Fertility treatments and agreements for the purposes of preserving fertility down the road have become more commonplace in recent years.  When disputes arise regarding who has control of the embryos, Illinois courts will look to contract law to resolve them.

Embryo

In the case of Szafranski v. Dunston, the parties, Jacob and Karla, began dating in 2009. By mid-March 2010, Karla was diagnosed with cancer and learned that her chemotherapy treatments would most likely lead to infertility. In an effort to create pre-embryos (fertilized eggs which have yet to be implanted into the uterus) with Karla’s eggs and Jacob’s sperm, Jacob and Karla entered into a verbal agreement to undergo in vitro fertilization (IVF) together.  As a result, 3 pre-embryos were created and frozen.

 

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Imagine the following scenario:  Kim and her boyfriend Kanye decide they want to get married.  Kim and Kanye have acquired a lot of money, bling, and swag throughout their years of work in music and promotions.  Kim, being the more cautious one, decides that before she and Kanye get married, they should sign a premarital agreement (better known by some as a prenuptial agreement or “prenup”) to protect herself in the event that fame wreaks havoc on the fledgling marriage.

Money in mout

Kim’s attorney drafts a premarital agreement that provides, among other things, that Kim’s earnings from the businesses which she started before her marriage, including her reality show, clothing line, and promotional appearances, will remain her sole and separate “non-marital” income.   Kim’s attorney gives the agreement to Kanye, who briefly glances at it while laying down a track, and signs it, without having his attorney review it.

 

Three months after the wedding, Kim decides the whole “marriage thing” is not right for her and files for divorce, in Illinois of all places.  During their short marriage, she has raked in a grand total of $3,000,000 in earnings from her various non-marital businesses.  In court, Kanye argues that the premarital agreement should be invalid.  He also argues that, even if it is found to be valid, that Kim’s $3,000,000 in earnings are marital in nature and that he should get half.  What should the result be for poor Kanye?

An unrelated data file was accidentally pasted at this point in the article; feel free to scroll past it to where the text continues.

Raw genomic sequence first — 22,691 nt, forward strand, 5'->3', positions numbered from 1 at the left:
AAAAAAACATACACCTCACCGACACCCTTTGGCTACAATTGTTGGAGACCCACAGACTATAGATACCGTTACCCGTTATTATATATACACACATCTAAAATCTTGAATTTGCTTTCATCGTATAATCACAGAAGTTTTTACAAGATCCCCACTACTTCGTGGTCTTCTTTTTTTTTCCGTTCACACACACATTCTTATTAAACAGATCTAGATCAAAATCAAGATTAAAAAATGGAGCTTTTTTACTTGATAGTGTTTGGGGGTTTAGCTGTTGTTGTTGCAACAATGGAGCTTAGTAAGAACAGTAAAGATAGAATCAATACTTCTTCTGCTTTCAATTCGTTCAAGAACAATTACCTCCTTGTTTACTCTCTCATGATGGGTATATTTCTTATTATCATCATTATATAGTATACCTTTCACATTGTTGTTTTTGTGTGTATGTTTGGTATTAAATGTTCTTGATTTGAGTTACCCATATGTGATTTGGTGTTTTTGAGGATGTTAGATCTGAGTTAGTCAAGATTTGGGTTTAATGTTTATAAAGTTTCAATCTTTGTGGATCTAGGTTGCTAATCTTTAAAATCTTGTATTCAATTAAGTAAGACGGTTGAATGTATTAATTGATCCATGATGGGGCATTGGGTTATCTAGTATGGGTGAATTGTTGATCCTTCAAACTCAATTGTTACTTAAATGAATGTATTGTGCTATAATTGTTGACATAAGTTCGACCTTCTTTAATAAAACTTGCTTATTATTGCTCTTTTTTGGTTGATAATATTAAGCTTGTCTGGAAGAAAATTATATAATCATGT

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It is common for a child support payor to be required to pay a percentage of any additional income above and beyond a base percentage of his or her income.  This additional income may include, for example, bonuses, commissions, or work from side jobs.

Illinois courts define income as “something that comes in as an increment or addition… a gain… that is usually measured in money.”  They have held that income can include a lump-sum worker’s compensation award, military allowance, deferred compensation, and the proceeds from a pension.  Some Illinois courts have also included disbursements from an IRA as income for child support purposes.  In such cases, if the child support payor’s judgment requires him or her to pay 20% of any additional income earned as child support, and he or she withdraws $100,000 from an IRA, the child support payee would be entitled to $20,000 in child support.

ira child support

This is the rule that circuit courts in the Second Appellate District are required to follow.  In the case of Marriage of Lindman, the Second District Appellate Court has held that IRA disbursements constitute income for child support purposes even where the IRA was part of a property settlement.  In the case of Marriage of Eberhardt, the First Appellate District followed this precedent.  This rule seems quite unfair at first blush, because the child support payor did not necessarily “gain” anything in addition to what he or she already had, that is, basically a savings account with tax restrictions.